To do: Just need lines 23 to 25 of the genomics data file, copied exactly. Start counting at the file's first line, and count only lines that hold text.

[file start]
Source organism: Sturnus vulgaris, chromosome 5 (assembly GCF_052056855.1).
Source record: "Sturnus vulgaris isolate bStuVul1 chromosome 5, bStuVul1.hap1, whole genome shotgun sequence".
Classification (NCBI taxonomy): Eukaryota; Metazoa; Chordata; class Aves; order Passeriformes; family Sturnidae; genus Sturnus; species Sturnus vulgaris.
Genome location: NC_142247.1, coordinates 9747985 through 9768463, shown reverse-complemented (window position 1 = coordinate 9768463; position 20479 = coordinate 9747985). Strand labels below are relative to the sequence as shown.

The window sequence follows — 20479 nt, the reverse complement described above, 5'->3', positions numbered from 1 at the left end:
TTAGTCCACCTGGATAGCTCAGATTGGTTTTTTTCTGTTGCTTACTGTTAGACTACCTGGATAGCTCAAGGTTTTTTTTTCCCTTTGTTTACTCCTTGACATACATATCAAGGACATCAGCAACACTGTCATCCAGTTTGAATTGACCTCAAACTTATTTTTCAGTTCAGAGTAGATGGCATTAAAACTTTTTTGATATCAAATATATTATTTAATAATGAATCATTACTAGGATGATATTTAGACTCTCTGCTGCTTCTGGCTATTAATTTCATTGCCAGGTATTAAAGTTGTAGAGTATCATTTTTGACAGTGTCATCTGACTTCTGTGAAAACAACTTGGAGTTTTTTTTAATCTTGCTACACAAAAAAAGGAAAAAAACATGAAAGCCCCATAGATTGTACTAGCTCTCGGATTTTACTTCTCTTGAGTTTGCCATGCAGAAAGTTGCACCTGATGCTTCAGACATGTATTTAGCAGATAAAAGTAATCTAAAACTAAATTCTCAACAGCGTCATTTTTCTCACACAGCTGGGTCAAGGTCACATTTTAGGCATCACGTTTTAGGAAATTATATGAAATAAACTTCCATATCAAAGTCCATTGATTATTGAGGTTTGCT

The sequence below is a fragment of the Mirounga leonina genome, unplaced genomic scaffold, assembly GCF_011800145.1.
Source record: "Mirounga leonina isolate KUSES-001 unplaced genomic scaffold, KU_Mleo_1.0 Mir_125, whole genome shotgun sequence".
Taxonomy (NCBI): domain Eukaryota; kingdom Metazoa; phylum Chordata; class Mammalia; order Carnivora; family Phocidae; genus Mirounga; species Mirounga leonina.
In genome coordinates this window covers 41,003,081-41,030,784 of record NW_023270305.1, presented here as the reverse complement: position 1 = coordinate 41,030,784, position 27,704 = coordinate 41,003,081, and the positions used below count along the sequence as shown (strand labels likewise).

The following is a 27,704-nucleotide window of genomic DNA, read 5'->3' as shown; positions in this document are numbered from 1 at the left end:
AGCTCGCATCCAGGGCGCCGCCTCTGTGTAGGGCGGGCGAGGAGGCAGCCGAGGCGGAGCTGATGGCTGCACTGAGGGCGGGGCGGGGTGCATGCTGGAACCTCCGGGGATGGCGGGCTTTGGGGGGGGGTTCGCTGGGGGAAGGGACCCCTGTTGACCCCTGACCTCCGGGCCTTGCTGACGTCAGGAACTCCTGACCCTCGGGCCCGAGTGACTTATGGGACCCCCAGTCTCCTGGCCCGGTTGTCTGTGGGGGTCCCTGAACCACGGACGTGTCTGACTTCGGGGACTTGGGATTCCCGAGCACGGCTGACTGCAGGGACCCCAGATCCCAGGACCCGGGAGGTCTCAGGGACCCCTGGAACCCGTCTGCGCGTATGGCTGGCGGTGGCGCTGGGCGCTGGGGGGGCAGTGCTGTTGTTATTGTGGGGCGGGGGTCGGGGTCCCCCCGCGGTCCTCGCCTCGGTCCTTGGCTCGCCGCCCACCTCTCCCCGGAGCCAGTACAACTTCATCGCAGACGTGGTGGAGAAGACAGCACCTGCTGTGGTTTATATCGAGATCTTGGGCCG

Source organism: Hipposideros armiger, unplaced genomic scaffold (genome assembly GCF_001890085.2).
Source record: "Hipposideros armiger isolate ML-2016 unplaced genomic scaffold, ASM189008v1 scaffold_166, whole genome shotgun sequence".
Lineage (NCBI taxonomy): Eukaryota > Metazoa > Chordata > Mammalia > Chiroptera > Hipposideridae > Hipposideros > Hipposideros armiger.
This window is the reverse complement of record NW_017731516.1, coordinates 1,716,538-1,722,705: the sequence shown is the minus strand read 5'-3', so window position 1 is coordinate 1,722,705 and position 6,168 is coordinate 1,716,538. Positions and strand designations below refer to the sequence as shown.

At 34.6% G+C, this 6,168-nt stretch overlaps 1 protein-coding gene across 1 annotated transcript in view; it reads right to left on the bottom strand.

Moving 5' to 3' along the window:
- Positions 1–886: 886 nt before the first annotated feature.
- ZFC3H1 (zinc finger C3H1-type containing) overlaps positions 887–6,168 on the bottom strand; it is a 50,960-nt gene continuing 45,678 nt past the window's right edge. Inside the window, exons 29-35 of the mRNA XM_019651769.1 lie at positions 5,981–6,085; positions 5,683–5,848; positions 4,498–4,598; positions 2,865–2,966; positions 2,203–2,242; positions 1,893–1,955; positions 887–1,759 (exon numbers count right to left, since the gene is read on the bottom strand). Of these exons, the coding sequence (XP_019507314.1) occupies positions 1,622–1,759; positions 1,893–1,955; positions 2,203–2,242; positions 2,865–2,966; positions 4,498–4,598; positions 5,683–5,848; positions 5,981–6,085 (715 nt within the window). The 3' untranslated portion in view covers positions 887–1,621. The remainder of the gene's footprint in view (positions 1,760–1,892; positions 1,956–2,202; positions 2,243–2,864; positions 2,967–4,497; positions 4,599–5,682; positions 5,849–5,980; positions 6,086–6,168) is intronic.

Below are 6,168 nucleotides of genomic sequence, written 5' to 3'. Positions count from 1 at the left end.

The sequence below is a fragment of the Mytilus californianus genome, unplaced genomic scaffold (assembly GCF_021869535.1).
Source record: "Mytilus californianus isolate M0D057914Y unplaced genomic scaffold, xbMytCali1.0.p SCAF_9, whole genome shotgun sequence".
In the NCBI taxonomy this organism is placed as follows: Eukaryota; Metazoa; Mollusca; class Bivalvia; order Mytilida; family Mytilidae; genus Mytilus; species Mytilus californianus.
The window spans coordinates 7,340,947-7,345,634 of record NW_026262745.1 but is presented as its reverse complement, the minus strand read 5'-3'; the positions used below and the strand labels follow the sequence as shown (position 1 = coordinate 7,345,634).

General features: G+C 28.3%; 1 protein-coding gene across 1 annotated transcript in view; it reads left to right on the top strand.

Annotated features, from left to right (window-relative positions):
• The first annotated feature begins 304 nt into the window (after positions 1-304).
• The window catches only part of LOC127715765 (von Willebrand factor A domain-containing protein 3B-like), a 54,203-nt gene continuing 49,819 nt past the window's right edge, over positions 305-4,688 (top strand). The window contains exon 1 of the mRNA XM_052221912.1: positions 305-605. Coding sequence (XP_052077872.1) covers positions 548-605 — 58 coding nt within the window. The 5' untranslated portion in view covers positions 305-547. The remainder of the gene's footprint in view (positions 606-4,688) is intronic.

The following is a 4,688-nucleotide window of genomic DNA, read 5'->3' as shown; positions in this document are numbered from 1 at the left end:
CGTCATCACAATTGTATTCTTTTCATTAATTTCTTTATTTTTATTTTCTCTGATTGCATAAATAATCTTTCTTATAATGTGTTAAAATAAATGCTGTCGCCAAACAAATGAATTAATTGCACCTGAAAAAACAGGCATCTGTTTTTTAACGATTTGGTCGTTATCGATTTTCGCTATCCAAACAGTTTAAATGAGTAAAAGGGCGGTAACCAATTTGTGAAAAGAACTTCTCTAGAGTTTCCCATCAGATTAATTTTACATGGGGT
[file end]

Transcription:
Source record: "Mytilus californianus isolate M0D057914Y unplaced genomic scaffold, xbMytCali1.0.p SCAF_9, whole genome shotgun sequence".
In the NCBI taxonomy this organism is placed as follows: Eukaryota; Metazoa; Mollusca; class Bivalvia; order Mytilida; family Mytilidae; genus Mytilus; species Mytilus californianus.
The window spans coordinates 7,340,947-7,345,634 of record NW_026262745.1 but is presented as its reverse complement, the minus strand read 5'-3'; the positions used below and the strand labels follow the sequence as shown (position 1 = coordinate 7,345,634).